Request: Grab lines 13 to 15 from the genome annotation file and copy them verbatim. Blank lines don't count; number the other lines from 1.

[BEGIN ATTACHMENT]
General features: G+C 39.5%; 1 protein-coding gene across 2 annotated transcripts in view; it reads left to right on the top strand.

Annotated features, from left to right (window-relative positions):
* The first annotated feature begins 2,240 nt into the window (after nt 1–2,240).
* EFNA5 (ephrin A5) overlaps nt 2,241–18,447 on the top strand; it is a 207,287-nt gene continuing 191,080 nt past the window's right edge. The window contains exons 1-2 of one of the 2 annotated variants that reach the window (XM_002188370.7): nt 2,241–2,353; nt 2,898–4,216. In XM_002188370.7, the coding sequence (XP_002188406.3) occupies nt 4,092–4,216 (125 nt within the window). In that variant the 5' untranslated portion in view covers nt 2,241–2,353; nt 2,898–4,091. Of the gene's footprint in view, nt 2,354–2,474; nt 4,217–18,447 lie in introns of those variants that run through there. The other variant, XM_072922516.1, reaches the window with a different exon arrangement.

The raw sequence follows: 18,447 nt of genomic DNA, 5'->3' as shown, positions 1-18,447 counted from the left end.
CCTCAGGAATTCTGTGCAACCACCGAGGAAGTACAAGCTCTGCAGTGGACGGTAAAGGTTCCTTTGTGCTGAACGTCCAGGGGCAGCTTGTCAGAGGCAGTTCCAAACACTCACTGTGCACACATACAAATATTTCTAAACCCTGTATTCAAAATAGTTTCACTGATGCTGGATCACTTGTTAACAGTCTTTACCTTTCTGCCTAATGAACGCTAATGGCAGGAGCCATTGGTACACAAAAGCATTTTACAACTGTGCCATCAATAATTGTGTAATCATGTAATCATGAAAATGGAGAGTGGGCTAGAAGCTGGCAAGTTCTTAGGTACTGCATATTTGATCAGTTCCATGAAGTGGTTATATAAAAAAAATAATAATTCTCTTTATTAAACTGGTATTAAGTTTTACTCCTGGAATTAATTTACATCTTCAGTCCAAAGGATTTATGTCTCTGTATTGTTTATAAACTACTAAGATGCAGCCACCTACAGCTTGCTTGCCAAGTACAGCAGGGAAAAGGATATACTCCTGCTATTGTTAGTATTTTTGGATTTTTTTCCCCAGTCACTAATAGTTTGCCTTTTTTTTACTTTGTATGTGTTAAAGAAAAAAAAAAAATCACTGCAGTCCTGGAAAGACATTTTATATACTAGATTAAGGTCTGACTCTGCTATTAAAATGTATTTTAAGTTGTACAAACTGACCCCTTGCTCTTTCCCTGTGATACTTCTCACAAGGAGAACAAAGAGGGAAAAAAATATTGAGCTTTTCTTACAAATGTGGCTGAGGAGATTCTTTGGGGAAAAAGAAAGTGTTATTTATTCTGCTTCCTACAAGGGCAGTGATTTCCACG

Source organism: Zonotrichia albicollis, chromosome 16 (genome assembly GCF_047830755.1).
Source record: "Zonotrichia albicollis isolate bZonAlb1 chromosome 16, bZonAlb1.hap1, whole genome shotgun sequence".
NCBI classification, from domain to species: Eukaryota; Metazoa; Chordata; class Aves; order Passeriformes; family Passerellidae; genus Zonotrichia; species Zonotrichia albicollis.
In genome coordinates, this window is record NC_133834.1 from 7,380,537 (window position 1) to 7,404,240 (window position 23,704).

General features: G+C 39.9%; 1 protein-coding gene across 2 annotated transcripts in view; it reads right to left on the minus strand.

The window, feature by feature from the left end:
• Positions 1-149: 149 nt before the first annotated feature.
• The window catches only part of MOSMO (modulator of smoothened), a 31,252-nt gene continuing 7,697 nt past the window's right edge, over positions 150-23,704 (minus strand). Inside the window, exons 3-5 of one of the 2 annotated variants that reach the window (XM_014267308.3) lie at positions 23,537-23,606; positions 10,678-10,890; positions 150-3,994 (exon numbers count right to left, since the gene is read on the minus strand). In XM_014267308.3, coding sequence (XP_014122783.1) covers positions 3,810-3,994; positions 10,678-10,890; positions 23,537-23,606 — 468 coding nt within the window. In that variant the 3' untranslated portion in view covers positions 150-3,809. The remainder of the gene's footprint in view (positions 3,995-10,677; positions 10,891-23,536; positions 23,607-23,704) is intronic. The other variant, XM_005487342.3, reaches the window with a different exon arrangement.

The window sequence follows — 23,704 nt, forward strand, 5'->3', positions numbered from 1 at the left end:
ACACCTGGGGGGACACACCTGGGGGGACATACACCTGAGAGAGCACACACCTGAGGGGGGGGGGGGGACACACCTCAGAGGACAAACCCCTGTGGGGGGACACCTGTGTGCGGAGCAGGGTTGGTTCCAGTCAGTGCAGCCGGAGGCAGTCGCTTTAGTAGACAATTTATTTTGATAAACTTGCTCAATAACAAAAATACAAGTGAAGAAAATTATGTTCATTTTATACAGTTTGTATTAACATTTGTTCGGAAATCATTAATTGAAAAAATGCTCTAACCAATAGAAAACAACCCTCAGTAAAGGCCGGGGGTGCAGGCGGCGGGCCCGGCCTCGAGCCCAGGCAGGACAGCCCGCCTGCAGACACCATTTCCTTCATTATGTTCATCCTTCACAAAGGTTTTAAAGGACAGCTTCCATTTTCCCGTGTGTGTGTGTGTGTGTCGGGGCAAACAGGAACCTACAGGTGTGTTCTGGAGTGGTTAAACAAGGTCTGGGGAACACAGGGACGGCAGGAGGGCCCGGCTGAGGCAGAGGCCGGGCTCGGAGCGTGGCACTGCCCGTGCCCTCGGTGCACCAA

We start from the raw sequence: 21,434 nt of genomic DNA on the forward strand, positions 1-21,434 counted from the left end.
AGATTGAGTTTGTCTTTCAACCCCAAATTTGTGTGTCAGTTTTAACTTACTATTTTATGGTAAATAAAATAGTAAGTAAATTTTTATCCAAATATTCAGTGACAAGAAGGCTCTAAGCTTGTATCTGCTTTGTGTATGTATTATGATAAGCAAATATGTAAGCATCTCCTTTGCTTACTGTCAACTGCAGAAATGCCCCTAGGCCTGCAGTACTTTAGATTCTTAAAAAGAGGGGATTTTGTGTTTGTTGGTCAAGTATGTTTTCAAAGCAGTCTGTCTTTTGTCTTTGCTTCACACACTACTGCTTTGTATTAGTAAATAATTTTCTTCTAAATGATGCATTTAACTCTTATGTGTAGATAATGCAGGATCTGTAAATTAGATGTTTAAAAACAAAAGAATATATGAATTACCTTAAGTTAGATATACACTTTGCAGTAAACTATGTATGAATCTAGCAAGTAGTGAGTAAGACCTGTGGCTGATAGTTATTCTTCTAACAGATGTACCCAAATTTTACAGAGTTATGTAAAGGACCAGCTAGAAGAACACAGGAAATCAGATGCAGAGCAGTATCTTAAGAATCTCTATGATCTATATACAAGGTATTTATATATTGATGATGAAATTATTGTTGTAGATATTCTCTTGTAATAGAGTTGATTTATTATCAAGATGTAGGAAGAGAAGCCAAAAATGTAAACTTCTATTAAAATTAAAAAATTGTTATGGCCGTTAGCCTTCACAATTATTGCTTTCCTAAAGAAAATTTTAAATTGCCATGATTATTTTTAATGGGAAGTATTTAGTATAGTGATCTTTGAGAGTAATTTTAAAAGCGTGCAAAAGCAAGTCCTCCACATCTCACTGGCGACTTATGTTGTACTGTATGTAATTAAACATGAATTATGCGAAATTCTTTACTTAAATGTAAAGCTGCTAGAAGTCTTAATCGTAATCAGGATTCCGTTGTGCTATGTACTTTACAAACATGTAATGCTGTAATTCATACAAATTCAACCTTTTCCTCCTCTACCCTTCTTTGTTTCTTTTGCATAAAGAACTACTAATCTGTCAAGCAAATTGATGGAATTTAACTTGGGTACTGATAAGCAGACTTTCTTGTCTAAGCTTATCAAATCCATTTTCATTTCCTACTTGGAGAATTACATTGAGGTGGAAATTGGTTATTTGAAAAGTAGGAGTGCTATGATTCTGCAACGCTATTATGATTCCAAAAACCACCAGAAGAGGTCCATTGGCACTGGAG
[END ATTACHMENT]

• Positions 1-149: 149 nt before the first annotated feature.
• The window catches only part of MOSMO (modulator of smoothened), a 31,252-nt gene continuing 7,697 nt past the window's right edge, over positions 150-23,704 (minus strand). Inside the window, exons 3-5 of one of the 2 annotated variants that reach the window (XM_014267308.3) lie at positions 23,537-23,606; positions 10,678-10,890; positions 150-3,994 (exon numbers count right to left, since the gene is read on the minus strand). In XM_014267308.3, coding sequence (XP_014122783.1) covers positions 3,810-3,994; positions 10,678-10,890; positions 23,537-23,606 — 468 coding nt within the window. In that variant the 3' untranslated portion in view covers positions 150-3,809. The remainder of the gene's footprint in view (positions 3,995-10,677; positions 10,891-23,536; positions 23,607-23,704) is intronic. The other variant, XM_005487342.3, reaches the window with a different exon arrangement.

The window sequence follows — 23,704 nt, forward strand, 5'->3', positions numbered from 1 at the left end: